As I read Psalm 57 today, I recognized this line from a song we sing at church: “Be exalted, O God, above the heavens. Let your glory be over all the earth.” (Psalm 57:5 NRSV). It’s a song that gets stuck in my head for weeks every time we sing it. I noticed the context was not what I would consider a happy occasion for the man who wrote it (King David). Just before he wrote that line, he had written this line. “I lie down among lions that greedily devour human prey; their teeth are spears and arrows, their tongues sharp swords.” (Psalm 57:4 NRSV). The line that comes after it is just as bad “They set a net for my steps; my soul was bowed down…” (Psalm 57:6 NRSV). I wondered what was going on in David’s life at the time.
A quick check of a commentary told me the psalm was written while David was on the run from King Saul. He was spending a lot of time in caves hiding from the King and his soldiers. In the dank darkness of a cave David had pleaded with the Lord for mercy because as he put it, “I lie down among lions that greedily devour human prey.” The words he used tell us how real and scary the danger was to him.
Then, as was earlier pointed out, glorious words of exaltation mixed with prayer come out of him and something happens in him. He begins to first feel and then know he will be alright. God will act. How did he know that?
I came across this interesting fact in the Keil & Delitzsch Commentary on the Old Testament Vol. 5: Psalms
(Note: With reference to the above passage in the Psalms, the Talmud, B. Berachoth 3b, says, “A cithern used to hang above David’s bed; and when midnight came, the north wind blew among the strings, so that they sounded of themselves; and forthwith he arose and busied himself with the Tôra until the pillar of the dawn ( הׁשחר עמוד ) ascended.” Rashi observes, “The dawn awakes the other kings; but I, said David, will awake the dawn ( הׁשחר את מעורר אני ).”)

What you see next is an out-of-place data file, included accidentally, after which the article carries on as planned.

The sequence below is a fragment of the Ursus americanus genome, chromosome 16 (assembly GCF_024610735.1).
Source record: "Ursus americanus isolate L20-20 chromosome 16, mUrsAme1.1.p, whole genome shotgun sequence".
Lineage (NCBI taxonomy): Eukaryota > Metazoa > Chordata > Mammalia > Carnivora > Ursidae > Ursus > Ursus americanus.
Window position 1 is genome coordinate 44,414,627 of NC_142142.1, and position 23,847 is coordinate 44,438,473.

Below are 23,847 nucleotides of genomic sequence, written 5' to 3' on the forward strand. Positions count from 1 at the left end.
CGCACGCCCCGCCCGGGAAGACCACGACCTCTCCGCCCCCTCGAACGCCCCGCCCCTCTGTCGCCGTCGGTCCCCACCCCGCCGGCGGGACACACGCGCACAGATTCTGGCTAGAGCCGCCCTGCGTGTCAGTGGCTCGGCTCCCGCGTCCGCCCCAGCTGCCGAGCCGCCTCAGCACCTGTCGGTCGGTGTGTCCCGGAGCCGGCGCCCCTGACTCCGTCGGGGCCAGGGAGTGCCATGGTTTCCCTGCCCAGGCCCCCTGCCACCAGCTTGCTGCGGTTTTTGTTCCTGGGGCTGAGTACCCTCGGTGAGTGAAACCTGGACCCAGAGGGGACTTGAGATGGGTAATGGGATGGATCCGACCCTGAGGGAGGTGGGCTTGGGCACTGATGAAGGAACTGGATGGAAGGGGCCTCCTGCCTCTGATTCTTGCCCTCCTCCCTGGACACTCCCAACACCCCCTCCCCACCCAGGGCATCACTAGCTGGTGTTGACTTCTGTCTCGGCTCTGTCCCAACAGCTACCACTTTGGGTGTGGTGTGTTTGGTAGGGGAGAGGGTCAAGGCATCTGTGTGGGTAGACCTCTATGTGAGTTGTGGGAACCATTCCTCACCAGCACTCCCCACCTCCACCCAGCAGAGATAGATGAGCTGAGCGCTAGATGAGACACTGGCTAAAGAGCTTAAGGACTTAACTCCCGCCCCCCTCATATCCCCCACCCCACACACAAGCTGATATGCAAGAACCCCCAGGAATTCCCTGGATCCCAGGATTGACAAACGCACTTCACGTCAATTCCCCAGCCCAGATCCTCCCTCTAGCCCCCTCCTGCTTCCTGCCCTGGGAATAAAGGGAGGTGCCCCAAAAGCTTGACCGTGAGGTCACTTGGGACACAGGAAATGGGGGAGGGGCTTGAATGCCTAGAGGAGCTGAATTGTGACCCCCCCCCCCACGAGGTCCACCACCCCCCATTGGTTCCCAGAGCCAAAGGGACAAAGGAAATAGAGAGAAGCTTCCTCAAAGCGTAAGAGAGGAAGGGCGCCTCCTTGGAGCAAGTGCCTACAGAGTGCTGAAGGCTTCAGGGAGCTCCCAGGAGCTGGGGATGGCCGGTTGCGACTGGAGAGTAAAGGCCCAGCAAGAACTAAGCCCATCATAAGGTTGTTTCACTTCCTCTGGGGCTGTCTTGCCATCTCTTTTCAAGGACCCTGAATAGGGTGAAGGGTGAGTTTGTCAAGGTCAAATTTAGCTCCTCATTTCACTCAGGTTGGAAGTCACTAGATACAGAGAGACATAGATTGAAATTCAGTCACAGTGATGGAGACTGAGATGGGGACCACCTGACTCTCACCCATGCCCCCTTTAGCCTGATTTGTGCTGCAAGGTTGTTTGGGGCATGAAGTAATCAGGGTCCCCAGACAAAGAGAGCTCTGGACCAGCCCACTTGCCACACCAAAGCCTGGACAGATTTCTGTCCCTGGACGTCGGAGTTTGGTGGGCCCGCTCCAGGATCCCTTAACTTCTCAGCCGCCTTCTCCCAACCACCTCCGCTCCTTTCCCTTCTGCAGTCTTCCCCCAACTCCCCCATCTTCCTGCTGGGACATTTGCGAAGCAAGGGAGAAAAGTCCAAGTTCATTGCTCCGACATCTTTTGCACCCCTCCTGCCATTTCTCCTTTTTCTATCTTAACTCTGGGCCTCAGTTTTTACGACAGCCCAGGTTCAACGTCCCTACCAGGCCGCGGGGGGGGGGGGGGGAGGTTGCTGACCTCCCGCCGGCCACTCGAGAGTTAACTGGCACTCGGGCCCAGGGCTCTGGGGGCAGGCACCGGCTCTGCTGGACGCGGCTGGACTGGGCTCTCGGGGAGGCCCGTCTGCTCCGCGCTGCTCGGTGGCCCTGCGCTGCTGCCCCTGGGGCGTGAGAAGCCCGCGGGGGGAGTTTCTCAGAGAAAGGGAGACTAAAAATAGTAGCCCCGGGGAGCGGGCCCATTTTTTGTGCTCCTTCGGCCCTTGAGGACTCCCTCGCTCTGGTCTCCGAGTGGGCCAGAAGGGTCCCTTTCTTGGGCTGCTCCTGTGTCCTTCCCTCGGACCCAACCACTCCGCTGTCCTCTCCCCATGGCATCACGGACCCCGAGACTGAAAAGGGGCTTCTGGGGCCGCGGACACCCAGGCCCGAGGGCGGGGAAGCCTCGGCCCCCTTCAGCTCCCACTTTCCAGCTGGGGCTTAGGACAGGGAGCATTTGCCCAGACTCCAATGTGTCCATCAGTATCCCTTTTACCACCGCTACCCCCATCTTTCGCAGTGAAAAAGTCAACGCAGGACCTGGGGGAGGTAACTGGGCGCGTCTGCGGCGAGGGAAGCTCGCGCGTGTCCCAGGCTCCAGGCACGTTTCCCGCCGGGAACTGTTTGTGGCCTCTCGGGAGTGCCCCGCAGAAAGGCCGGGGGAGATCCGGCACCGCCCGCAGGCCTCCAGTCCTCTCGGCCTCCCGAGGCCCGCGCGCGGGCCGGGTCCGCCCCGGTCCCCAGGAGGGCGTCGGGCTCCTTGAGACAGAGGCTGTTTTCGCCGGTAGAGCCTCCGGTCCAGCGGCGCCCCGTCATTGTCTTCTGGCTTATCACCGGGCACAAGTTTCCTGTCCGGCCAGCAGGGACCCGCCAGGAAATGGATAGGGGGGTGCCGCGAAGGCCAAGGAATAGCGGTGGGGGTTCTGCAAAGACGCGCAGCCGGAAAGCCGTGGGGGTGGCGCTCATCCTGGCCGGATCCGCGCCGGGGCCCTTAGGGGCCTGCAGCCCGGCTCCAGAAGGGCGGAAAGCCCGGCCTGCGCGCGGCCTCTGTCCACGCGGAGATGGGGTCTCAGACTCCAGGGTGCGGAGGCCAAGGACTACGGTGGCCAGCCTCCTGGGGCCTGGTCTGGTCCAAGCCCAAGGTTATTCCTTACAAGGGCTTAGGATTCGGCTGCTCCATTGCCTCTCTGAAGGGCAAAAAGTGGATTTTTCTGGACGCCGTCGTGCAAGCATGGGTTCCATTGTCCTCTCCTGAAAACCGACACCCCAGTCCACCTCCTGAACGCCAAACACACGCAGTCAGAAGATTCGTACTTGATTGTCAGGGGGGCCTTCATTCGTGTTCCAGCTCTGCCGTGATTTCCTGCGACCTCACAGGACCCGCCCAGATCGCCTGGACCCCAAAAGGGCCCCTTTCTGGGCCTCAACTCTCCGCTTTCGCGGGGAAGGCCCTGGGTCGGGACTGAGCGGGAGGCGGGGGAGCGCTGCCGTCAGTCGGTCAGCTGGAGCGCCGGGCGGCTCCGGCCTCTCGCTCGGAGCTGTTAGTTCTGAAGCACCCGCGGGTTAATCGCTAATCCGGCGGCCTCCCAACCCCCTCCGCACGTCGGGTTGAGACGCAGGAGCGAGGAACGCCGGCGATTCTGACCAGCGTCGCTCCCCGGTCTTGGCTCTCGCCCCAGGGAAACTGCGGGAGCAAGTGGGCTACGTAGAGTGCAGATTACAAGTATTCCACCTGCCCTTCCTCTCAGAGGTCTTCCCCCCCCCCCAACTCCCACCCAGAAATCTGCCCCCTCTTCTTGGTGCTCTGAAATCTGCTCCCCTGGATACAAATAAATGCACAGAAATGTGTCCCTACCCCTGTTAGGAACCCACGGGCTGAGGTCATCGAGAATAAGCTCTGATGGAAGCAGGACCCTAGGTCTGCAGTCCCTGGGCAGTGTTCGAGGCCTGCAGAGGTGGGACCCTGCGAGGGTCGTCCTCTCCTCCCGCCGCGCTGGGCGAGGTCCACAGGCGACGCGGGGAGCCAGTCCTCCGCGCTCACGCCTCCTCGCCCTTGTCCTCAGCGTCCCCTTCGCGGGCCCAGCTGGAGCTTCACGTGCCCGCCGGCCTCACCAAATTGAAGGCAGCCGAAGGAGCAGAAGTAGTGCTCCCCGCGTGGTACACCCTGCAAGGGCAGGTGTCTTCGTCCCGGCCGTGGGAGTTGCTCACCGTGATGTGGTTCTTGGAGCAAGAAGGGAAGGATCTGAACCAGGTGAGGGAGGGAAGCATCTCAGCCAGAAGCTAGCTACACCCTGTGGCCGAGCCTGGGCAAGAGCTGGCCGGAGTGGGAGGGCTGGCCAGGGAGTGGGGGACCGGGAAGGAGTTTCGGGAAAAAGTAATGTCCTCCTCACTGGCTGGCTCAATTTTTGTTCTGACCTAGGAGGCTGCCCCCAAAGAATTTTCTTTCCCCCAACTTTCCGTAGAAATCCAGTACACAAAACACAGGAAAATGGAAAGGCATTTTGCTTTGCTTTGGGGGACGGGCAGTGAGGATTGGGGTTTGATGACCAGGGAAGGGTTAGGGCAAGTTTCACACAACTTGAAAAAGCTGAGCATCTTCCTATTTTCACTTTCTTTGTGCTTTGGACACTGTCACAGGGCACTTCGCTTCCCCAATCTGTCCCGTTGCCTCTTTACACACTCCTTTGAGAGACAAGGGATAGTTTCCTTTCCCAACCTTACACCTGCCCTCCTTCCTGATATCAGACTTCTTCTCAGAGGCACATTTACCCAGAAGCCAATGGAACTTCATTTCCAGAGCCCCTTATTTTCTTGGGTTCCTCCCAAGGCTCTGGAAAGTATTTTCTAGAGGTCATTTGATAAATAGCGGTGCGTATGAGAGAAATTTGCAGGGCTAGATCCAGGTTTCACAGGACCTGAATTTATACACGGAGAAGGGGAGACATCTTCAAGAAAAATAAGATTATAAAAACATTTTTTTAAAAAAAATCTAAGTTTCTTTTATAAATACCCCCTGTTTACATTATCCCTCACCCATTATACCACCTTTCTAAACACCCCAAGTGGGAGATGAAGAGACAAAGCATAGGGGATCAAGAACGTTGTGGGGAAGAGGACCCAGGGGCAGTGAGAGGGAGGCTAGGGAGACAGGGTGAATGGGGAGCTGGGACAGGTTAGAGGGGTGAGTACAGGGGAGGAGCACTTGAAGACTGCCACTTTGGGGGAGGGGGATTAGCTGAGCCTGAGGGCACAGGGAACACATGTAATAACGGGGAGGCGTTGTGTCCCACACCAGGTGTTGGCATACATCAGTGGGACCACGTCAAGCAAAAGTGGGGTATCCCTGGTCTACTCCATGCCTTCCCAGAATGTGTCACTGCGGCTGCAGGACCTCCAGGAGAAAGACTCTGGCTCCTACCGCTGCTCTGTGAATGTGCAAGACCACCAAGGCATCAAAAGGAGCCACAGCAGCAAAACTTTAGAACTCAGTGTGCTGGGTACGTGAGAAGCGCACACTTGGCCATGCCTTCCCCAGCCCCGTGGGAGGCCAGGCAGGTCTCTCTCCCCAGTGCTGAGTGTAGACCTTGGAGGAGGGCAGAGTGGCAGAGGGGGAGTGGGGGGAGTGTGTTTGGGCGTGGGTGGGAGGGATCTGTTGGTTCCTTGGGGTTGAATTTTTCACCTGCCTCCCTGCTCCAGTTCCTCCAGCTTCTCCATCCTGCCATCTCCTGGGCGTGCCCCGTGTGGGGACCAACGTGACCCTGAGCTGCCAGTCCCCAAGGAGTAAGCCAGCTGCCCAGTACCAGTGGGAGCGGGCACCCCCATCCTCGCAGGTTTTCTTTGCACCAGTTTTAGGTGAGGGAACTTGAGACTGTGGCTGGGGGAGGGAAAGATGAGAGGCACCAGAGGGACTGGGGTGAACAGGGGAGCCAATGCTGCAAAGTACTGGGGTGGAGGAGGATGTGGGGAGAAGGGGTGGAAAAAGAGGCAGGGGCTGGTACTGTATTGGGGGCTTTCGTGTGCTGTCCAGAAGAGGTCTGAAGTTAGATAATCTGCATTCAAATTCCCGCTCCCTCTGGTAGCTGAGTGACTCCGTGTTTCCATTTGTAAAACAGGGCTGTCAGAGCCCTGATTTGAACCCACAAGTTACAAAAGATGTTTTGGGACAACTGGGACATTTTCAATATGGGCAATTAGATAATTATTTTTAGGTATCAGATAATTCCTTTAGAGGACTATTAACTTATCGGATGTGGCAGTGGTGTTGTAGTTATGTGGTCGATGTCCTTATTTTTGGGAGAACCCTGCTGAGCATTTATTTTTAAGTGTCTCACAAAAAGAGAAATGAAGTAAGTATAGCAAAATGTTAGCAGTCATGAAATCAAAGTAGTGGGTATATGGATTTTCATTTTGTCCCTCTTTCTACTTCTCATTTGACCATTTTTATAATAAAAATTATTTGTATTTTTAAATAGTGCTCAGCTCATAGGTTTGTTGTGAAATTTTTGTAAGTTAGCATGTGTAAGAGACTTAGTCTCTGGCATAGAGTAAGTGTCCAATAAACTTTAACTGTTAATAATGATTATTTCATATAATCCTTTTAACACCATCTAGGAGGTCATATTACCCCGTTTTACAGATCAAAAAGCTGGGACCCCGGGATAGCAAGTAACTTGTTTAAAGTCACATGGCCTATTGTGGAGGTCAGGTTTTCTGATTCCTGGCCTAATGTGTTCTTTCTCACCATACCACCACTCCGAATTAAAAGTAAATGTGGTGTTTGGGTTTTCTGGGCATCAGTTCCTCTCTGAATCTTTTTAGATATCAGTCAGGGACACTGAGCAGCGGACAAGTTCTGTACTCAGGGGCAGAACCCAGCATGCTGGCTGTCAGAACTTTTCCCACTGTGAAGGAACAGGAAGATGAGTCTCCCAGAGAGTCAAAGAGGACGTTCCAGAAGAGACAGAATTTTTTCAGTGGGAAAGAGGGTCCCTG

The idea which might not be clear to everyone is that King David would awaken when he heard the sound of the strings on his guitar like instrument during the night and begin meditating on the Law of God. He would realize again and again what God was like, that God would not abandon him, that God had shown himself again and again to be merciful. His plea for help was going to be heard. And as he continued in prayer and contemplation through those hours, he became filled with energy and hope. So filled with hope was he that he didn’t wait for the dawn, he awakened it instead. And at the end of the psalm he repeats those great words: “Be exalted, O God, above the heavens. Let your glory be over all the earth.” (Psalm 57:11 NRSV)
While David was not perfect, he did seem to understand that seeking after the Lord’s heart has many benefits including a 180 degree turnaround in attitude about one’s life. It seems an intriguing thought (challenge?) to be so closely connected to the Lord, even in the night time that the hope we then feel seems to bring the sun out hours ahead of schedule.